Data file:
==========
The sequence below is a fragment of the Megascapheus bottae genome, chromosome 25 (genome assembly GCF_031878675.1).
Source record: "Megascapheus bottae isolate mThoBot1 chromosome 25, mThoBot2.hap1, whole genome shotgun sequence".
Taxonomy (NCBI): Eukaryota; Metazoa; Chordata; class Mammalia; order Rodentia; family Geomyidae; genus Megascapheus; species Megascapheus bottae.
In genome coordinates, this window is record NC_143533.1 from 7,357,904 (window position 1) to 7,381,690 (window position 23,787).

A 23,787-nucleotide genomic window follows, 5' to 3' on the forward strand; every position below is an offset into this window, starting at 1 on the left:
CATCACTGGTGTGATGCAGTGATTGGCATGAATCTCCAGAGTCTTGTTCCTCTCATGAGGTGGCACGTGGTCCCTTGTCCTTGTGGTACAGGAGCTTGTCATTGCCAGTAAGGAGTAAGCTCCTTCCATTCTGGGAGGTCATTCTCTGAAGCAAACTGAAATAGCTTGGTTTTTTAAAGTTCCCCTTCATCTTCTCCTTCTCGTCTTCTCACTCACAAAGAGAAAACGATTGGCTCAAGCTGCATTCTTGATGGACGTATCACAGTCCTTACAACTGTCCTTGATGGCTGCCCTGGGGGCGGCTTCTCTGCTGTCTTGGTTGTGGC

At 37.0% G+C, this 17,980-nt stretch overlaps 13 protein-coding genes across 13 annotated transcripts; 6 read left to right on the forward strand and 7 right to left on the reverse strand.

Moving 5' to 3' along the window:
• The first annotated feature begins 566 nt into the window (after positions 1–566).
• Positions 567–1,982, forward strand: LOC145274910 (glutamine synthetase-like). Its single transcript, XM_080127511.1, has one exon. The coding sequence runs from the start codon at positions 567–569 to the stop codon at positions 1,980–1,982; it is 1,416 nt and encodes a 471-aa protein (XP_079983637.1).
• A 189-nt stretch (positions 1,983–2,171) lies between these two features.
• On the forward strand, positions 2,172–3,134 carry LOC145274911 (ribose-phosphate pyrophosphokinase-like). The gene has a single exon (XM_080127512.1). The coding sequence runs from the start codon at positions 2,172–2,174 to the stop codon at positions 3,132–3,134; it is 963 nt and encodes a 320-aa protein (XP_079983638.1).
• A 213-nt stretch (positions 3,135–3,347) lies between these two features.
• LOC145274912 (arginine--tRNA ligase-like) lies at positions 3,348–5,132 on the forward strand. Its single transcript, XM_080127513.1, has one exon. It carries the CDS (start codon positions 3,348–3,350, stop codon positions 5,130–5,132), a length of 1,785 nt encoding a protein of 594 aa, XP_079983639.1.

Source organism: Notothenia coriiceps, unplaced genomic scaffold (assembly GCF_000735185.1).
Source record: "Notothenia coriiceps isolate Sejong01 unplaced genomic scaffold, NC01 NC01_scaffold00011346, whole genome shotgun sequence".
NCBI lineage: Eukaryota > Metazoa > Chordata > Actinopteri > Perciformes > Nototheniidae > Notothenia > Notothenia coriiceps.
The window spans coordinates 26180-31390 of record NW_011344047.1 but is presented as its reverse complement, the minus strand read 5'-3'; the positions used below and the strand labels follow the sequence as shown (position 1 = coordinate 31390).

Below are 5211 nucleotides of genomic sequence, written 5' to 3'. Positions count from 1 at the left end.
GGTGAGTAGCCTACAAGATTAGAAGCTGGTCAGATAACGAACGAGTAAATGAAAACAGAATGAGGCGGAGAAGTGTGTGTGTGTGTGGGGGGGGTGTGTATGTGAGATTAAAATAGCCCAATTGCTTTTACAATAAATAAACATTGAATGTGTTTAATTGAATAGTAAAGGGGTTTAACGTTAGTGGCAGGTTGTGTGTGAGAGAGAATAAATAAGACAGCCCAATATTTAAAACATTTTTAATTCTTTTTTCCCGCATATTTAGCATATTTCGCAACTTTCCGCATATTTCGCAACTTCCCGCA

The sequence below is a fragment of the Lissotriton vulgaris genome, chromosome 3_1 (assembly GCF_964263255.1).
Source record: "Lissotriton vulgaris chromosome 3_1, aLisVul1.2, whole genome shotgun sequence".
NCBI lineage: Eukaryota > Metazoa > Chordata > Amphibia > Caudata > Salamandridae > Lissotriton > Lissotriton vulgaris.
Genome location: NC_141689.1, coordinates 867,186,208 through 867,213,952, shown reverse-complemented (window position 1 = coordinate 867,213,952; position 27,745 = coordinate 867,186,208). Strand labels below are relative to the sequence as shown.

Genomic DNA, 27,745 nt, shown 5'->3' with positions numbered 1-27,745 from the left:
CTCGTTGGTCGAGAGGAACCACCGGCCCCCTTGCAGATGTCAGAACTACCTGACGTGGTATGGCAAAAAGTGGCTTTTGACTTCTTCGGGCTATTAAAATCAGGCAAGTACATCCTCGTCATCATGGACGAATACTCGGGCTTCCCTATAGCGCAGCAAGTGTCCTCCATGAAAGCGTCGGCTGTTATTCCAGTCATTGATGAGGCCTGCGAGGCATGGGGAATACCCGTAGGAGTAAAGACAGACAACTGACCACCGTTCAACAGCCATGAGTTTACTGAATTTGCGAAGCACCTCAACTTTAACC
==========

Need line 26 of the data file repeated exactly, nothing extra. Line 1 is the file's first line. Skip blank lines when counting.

CTCGTTGGTCGAGAGGAACCACCGGCCCCCTTGCAGATGTCAGAACTACCTGACGTGGTATGGCAAAAAGTGGCTTTTGACTTCTTCGGGCTATTAAAATCAGGCAAGTACATCCTCGTCATCATGGACGAATACTCGGGCTTCCCTATAGCGCAGCAAGTGTCCTCCATGAAAGCGTCGGCTGTTATTCCAGTCATTGATGAGGCCTGCGAGGCATGGGGAATACCCGTAGGAGTAAAGACAGACAACTGACCACCGTTCAACAGCCATGAGTTTACTGAATTTGCGAAGCACCTCAACTTTAACC